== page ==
Book Printing: Three Options for Creating Waterproof Books
The cover and pages of most books - including manuals, reference
guides, handbooks, etc. - are constructed from paper. When used in a clean and
dry environment, paper remains durable and can last quite a long time.
However, if a book is used in a setting where moisture is present, it can become permanently damaged if it comes in contact with water or other liquids. This is because paper is made from wood pulp. When the cellulose fibers of wood pulp absorb moisture, the bond between the fibers becomes weaker.
Because paper soaks up moisture so readily, it becomes limp and could easily rip or disintegrate once saturated. Even if the exposure to moisture is minimal and the pages remain intact, the book could become distorted from swelling or warping, or be ruined by stains and discoloration.
What are the options for creating waterproof books?
Before we get to the three options, it is important to know that the only practical binding style available to create water resistant books is plastic coil binding. Because the molecular structure of plastic provides an exceptional moisture barrier, plastic binding coil is completely waterproof. It is also very durable, yet flexible.
It is quite likely you are already familiar with the coil binding method. A plastic coil, resembling a long spring, is inserted and twisted through small holes punched along the spinal edge of the book's cover and pages. After being fed through all the holes in the cover and pages, the coil is crimped at both ends to keep it in place.
A side benefit of coil binding is that it allows a book to fold all the way back upon itself and yet still remain flat. Unlike most other binding styles, the pages do not have to be continually held open in order to reference the information within the book.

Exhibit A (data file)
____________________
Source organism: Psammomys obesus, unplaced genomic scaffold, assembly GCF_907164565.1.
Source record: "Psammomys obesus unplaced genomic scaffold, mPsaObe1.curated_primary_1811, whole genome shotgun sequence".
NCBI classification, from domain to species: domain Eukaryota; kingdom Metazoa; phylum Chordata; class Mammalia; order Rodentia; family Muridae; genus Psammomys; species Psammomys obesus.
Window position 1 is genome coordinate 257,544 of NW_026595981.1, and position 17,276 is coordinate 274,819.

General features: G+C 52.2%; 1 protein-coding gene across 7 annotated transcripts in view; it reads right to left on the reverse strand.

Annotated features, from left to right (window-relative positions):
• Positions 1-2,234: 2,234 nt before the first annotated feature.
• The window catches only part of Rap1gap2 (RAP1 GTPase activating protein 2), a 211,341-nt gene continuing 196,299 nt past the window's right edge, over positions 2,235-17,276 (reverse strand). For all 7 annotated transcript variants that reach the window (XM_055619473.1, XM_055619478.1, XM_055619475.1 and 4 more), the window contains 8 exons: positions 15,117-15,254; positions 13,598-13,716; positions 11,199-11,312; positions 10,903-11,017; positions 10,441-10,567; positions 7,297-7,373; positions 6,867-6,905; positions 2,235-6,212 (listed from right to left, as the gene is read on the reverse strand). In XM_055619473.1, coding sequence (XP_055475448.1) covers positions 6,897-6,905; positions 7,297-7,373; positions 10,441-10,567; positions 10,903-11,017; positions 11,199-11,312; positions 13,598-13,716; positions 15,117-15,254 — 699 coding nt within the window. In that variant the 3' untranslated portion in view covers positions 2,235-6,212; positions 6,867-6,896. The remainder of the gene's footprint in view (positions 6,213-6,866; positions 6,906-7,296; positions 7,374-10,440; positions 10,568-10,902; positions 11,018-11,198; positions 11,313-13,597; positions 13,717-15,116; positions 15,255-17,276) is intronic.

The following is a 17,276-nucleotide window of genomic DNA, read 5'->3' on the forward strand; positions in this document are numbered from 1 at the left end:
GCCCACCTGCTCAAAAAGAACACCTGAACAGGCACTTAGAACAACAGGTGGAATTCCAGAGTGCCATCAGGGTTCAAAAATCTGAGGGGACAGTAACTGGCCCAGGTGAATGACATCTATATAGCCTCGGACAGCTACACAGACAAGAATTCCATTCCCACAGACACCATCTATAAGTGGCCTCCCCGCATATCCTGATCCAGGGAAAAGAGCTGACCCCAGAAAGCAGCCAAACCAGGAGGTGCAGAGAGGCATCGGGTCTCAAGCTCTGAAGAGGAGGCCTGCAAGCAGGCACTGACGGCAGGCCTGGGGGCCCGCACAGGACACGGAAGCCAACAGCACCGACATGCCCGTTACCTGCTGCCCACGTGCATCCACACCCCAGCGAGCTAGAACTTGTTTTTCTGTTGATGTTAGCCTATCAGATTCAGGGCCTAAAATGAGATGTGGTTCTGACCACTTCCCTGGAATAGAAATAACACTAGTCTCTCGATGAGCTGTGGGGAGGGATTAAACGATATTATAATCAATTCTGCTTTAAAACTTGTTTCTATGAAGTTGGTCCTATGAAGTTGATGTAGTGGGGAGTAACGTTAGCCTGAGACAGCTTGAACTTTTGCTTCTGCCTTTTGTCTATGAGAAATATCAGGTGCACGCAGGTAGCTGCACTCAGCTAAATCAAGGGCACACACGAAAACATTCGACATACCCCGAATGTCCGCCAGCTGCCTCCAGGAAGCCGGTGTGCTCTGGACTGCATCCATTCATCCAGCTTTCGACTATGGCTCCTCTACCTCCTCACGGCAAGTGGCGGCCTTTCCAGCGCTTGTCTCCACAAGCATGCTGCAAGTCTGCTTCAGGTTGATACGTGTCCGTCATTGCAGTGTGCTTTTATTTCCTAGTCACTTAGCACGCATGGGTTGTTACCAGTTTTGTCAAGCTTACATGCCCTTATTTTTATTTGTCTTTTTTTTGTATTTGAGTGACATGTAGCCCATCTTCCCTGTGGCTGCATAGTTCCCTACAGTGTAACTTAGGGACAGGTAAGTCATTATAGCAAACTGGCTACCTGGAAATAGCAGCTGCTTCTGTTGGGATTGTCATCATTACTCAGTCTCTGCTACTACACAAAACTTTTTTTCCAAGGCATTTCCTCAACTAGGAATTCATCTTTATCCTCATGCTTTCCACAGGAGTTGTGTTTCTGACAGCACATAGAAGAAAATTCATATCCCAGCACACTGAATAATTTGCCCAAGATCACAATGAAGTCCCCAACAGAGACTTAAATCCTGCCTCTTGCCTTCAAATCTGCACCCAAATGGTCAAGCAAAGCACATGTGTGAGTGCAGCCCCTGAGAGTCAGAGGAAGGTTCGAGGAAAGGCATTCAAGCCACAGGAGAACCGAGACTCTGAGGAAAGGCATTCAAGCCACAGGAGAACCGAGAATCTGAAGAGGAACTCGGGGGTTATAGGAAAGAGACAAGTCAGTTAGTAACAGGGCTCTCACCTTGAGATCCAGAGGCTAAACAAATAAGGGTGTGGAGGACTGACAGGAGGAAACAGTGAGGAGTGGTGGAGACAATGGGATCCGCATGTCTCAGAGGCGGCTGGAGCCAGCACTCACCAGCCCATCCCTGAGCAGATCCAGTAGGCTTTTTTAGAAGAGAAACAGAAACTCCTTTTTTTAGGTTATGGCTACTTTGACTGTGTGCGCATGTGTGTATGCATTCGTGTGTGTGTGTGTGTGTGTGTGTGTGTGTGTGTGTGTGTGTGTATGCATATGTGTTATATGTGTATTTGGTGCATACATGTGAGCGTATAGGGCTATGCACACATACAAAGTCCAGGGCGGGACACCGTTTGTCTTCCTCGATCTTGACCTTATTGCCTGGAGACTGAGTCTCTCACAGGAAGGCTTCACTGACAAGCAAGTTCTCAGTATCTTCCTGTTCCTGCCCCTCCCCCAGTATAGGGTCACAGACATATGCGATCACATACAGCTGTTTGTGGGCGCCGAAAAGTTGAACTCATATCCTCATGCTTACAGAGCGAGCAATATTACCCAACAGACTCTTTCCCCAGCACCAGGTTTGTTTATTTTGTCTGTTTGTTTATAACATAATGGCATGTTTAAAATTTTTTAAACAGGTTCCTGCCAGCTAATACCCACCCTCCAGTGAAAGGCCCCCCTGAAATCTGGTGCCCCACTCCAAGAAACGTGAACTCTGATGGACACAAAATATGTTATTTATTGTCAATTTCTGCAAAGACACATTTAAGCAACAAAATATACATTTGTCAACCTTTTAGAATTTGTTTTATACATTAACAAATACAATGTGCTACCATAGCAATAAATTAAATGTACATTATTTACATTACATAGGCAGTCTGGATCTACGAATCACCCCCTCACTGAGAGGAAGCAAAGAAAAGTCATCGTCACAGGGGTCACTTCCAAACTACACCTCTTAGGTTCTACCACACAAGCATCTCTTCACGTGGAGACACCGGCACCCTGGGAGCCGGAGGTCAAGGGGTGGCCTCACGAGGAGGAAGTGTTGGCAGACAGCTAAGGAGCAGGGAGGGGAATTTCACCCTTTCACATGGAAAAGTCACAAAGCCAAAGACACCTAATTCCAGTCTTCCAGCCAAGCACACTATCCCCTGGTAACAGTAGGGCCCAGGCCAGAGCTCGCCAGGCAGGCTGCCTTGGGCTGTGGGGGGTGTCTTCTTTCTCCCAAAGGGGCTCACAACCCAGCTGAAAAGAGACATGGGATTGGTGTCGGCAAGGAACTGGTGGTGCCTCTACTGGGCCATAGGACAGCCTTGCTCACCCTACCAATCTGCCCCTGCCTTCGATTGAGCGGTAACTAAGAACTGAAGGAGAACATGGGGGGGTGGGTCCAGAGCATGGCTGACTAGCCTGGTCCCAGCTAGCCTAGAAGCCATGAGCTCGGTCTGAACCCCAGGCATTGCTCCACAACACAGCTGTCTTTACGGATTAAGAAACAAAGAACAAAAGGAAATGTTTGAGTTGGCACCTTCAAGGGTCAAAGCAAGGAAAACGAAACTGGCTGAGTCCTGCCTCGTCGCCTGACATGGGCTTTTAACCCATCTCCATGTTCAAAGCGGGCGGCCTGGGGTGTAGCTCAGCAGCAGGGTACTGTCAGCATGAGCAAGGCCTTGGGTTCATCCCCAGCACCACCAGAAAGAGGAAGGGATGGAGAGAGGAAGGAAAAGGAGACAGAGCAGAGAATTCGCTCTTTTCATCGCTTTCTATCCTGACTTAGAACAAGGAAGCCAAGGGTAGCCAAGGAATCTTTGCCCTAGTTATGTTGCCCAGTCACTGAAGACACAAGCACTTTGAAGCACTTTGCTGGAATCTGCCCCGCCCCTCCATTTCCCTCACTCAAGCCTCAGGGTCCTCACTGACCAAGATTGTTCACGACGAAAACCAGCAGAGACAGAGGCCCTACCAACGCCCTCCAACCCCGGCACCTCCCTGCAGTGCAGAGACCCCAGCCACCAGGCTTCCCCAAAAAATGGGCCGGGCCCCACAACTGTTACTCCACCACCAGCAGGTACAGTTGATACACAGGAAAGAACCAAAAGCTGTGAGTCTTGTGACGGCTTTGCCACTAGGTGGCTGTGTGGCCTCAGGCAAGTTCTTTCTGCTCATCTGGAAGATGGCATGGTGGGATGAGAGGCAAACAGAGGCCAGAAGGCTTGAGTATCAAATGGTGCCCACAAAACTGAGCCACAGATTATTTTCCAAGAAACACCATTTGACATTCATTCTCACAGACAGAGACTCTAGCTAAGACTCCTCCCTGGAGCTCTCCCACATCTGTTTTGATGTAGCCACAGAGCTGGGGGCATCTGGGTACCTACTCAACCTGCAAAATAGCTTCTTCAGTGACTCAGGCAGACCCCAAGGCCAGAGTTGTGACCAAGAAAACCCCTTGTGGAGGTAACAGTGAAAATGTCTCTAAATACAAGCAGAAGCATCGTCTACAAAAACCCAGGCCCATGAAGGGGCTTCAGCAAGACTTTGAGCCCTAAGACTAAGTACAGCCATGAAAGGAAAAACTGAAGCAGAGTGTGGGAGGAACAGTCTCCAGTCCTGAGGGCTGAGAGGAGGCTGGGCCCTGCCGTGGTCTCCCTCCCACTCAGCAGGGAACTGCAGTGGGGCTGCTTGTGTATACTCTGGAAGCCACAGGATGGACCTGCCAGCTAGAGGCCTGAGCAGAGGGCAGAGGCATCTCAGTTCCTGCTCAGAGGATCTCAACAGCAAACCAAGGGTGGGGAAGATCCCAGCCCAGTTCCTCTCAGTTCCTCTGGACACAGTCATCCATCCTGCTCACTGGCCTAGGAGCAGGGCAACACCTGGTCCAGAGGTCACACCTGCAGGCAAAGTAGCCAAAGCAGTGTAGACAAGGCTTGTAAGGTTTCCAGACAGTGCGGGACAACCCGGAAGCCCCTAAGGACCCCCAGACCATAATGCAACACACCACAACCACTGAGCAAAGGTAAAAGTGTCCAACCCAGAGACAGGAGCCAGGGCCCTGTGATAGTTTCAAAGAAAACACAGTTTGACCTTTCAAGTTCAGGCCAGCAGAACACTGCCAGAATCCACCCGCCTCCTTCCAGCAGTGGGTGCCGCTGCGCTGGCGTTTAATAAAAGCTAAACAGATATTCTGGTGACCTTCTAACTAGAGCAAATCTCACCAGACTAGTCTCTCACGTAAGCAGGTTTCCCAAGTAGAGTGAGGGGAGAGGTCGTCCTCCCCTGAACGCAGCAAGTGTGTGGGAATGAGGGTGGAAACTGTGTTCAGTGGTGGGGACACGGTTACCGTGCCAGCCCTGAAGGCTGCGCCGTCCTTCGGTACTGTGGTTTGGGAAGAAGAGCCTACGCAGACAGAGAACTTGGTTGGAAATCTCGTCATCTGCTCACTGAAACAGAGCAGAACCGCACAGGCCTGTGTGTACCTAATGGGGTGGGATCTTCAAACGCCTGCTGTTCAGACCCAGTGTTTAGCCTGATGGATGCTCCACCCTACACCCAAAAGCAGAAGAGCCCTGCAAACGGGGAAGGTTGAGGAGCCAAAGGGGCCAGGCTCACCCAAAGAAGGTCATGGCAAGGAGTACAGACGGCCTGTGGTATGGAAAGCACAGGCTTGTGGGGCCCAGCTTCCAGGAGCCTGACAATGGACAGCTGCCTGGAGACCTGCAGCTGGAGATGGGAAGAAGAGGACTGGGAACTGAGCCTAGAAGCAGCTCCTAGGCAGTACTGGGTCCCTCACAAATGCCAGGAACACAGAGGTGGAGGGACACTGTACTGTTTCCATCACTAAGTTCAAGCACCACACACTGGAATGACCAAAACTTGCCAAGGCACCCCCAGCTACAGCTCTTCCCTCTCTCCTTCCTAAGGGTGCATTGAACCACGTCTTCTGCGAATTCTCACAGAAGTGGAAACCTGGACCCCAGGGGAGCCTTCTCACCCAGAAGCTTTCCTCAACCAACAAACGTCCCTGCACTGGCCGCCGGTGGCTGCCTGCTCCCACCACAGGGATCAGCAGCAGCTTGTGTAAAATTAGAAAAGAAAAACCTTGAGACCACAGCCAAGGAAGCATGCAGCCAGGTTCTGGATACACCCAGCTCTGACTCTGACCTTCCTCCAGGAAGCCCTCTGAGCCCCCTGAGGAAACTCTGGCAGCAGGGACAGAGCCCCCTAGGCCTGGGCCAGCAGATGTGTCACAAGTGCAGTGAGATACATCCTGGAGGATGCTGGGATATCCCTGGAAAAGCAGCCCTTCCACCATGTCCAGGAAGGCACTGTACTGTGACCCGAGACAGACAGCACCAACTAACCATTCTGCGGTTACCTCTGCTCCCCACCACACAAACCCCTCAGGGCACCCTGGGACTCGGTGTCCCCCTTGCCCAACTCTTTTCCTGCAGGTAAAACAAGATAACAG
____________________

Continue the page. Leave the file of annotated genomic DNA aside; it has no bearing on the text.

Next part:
Also, the coil is traditionally placed along the left side of the book but it could be installed along the top so that the cover and pages flip upward. Installing the coil along the top is a popular choice for smaller books that might be carried in a breast pocket or hip pocket.
Option 1: Paper enclosed within a Sealed-Edge Laminate
With this option, the book's cover and pages are printed on traditional paper. Each piece of paper is then sandwiched between two pieces of plastic laminate film. The plastic film is made slightly bigger than the printed paper to allow the two sheets of film to bond to each other around the perimeter of the paper. This seals the edge and totally encapsulates the cover and each page in plastic.
The overhang lip created by the sealed-edge method is usually in the range of 1/8" - 1/2". This produces a strong bond and ensures that fluids never contact the edge of the printed paper substrate.
When creating a waterproof book, the secret to maintaining the integrity of the encapsulation is to use a thicker laminate and to extend the sealed-edge along the "binding edge" of the cover and pages. This way, the holes for the plastic binding coil can be punched so the holes penetrate the laminate only, not the paper substrate. This preserves the protective moisture barrier of the laminate.
Paper enclosed in a sealed-edge laminate is the cheapest option for creating water resistant books. The only drawback to this option is that the laminate adds thickness to the pages, which can make a book excessively bulky if it has a higher page count.
Option 2: Synthetic Paper
Unlike traditional paper which is made of wood pulp, synthetic paper is made from plastic resin. As a result, synthetic paper does not absorb water like conventional paper. Even when wet, synthetic paper retains its strength and structural integrity.